Written by: Simon R Green
Paperback: 272 pages
August 2010, $7.99
Genre: Urban Fantasy/The Ghost Finders Series
A brand-new series from the New York Times bestselling author of the Nightside novels! The Carnacki Institute exists to "Do Something" about Ghosts-and agents JC Chance, Melody Chambers, and Happy Jack Palmer will either lay them to rest, send them packing, or kick their nasty ectoplasmic arses with extreme prejudice...
Simon R Green is a clever, clever man. He has created a world I love in the Nightside novels which are chock full of forgotten gods, preternaturals of all types and occasionally giant teddy bears that probably just want and need a really big hug. His new series steps away from the Nightside just like his Drood series, but of course even in the real world there are still things that go bump on the night, quite possibly the day as well.
The Institute has been mentioned in both the Nightside and the Drood series, but this is our first fleshed out, here is the details sort of outing. JC Chance: arrogant leader, Melody Chambers: techno geek who will kick your ass and telepath Happy Jack Palmer, who never really is happy (who can blame him really) make up our fearless team. They are so not Venkman, Stantz and Spengler. After finishing a job at the local supermarket the team heads to an underground tube station where the shiteth hath hiteth the fan…eth. Top of that, the Crowley Project has sent their own team and they really, really don’t play well with others
Things I loved: Ghost stories these days are fairly rare to find. Most urban fantasy primarily deals with the other supernaturals creatures: werewolves, vampires, faeries, etc. But ghosts…yeah they are not exactly urban fantasy and horrors new poster children. And I do love a good ghost story which is why Mike Carey’s Felix Castor series makes me all giggly. Or why I absolutely love movies like The Orphanage, The Others, or the Devil’s Backbone. Far better than sparkly or vinyl clad vampires. So I have to give Mr. Green a couple of gold stars simply for doing something fresh and new to the genre I love so much.
Another thing that Green is really great at are his descriptions and one wicked imagination that creates some truly horrific things that go bump in the night. Seriously that tube station would have me screaming and then possibly running head long into a wall before curling into the fetal position just to make it all go away. And then I would never ever take the tube again. His monsters and his settings are amazing. You can picture everything in your head and then it all gets ruined when characters open their mouth or the descriptions are about the characters themselves in an utterly stereotypical sort of way.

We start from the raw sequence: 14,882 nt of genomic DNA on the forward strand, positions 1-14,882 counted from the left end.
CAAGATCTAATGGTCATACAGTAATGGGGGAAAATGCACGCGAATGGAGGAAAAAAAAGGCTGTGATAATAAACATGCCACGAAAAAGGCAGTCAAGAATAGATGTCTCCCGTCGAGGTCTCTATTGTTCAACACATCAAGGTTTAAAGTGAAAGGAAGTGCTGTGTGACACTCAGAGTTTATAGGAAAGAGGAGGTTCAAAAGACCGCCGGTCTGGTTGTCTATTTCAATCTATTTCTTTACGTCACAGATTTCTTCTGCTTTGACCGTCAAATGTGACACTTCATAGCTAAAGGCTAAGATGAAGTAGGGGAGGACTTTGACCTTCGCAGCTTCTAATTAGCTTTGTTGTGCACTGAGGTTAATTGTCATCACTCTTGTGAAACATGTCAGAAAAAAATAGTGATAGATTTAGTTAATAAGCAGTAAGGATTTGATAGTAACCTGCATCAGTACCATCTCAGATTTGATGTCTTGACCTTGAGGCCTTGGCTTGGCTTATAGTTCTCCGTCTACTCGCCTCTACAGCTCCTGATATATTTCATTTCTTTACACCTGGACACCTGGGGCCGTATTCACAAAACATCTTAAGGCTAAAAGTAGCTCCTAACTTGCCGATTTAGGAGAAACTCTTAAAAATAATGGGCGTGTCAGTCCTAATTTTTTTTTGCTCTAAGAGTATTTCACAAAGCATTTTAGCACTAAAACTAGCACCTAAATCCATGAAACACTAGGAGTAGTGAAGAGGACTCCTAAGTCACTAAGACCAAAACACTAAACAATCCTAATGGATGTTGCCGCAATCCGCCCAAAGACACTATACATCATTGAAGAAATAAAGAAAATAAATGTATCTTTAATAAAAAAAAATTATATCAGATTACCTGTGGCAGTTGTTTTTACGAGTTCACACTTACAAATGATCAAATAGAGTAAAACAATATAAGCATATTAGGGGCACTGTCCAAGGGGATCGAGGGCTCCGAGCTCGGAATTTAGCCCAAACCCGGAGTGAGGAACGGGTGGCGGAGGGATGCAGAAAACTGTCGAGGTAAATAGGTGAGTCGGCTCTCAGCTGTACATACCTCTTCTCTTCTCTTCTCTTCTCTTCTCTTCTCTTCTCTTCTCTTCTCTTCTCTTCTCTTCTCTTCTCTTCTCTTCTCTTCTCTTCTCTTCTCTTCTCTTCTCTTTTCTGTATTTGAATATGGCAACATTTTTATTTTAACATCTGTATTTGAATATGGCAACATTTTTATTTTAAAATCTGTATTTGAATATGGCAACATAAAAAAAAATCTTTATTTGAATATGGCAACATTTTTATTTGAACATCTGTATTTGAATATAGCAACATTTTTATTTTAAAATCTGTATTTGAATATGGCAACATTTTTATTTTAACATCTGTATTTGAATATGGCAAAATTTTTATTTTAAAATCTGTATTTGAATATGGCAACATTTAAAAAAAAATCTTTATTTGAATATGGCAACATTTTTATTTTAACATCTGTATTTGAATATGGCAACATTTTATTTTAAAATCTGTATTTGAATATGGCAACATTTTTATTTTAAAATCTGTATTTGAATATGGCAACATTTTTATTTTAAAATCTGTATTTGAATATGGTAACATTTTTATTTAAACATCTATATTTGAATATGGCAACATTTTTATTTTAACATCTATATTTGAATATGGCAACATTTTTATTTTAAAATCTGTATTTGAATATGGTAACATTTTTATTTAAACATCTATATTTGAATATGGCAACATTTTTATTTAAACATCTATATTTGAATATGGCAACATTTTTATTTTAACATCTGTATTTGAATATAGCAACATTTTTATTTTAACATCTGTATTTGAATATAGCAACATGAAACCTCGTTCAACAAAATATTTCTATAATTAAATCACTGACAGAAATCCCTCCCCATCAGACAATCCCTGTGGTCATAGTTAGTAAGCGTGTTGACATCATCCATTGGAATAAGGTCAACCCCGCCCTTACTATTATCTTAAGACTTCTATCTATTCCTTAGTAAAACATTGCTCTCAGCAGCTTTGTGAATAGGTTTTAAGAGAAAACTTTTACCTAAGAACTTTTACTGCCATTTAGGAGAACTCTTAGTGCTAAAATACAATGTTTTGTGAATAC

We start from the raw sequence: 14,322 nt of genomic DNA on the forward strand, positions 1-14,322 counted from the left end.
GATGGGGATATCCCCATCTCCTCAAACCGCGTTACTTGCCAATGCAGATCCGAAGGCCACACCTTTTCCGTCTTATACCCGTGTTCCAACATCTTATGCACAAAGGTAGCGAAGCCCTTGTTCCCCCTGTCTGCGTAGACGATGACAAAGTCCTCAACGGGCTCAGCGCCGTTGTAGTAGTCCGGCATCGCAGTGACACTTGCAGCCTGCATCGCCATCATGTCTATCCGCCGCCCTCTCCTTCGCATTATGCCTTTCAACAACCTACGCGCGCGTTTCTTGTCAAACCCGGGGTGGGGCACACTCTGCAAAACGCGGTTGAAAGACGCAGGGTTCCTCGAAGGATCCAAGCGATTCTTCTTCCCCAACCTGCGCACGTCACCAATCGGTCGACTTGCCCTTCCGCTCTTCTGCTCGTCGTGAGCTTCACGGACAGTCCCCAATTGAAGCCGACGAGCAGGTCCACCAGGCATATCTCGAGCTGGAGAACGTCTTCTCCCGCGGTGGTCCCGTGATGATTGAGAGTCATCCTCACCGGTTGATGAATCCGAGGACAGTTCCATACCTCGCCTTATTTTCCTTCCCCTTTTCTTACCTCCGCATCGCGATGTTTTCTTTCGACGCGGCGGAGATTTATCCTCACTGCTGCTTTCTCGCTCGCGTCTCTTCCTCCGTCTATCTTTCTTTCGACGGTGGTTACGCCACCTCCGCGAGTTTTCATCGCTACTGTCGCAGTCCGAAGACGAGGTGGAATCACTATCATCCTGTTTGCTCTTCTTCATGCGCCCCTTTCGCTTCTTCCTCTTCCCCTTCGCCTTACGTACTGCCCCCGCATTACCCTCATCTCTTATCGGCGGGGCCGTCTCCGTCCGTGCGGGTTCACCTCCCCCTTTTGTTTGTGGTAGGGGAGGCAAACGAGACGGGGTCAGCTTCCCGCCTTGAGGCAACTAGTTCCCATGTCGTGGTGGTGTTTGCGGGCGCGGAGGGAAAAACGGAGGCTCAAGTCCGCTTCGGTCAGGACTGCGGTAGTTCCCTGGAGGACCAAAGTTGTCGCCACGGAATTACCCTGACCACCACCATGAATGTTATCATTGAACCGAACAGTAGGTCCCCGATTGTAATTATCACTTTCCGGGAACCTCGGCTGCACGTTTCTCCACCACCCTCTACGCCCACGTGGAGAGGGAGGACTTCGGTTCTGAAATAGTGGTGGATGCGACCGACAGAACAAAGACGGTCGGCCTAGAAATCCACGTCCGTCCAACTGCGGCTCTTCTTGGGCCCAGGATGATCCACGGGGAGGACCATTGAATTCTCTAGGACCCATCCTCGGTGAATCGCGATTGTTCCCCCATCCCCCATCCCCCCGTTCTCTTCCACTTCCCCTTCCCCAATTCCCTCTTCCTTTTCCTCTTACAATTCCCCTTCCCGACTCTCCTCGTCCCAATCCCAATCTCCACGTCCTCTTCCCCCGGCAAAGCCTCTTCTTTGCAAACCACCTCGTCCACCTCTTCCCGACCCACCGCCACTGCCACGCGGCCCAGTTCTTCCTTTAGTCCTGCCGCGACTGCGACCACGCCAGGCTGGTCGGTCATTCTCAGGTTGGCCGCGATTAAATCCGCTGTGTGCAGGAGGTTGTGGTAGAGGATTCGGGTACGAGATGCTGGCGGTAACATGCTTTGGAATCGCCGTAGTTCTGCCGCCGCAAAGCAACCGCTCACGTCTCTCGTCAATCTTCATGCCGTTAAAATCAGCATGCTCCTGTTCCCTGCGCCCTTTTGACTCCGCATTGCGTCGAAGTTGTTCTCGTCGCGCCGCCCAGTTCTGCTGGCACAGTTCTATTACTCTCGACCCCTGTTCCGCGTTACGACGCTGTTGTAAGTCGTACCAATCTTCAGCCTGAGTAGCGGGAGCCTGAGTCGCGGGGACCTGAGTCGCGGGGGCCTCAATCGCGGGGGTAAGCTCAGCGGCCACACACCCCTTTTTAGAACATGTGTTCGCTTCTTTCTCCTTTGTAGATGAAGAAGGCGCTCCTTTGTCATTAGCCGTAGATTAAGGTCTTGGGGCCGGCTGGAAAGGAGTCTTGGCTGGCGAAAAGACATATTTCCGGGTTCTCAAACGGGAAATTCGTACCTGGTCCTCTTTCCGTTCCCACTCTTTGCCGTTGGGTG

Things I didn't love so much: Which brings me to the things of course that kind of irked me. Overall this book didn’t work for me. I didn’t like JC, not even in a love to hate him and his convinced superiority (similar to Conan Doyle in the Menagerie series). He was just kind of boring and one dimensional. It was also fairly apparent of how you were supposed to love to hate him. Too forced, too already seen that and read that. And sadly while his descriptions all things oogy boogie, his bios on each character as they were introduced was just jarring and made me like them even less. This is probably because they are all characters without little depth and each of them has the I’m so much cooler than you attitude. And the villains, ok so they are evil because they are all pretty much carbon copies of JC, Melody and Jack except that they all are apparently social deviants of some sort and were supposed to hate them cause the book says so.
I also had a hard time of believing the relationship JC has later in the book. Really? Cause that made sense and was realistic and totally had me rooting for them. Ummm, no…that was my sarcastic blogging just in case you missed that.
Buy or Borrow: Borrow. I didn’t hate the book completely as I actually read the whole thing. I think I mostly disappointed because of how much I really do love Mr. Green and his tales. I wanted to love it and recommend it, but I can’t really do that. I certainly wouldn’t rush out to buy it or lend it. Though I am really hoping that the next will get better. Maybe Simon just needed a holiday or his muse had left for her own holiday in Azerbaijan. In the end the book was poorly written with stereotypical and unlikable characters, and some plot devices that made me want to scream and bang my head against a wall.
Part of: A series.
Book One: Ghost of a Chance Book Two: Ghost of a Smile
Also Recommended: Please please do not think this is how the Nightside Series which I truly love also my Simon R Green. For more ghostly mayhem I would read the Felix Castor series by Mike Carey or The Matthew Swift Urban Magic series by Kate Griffin.
3 out of 4 happy bibliosnark bookmarks simply because what Green does best is his descriptions of baddies and monsters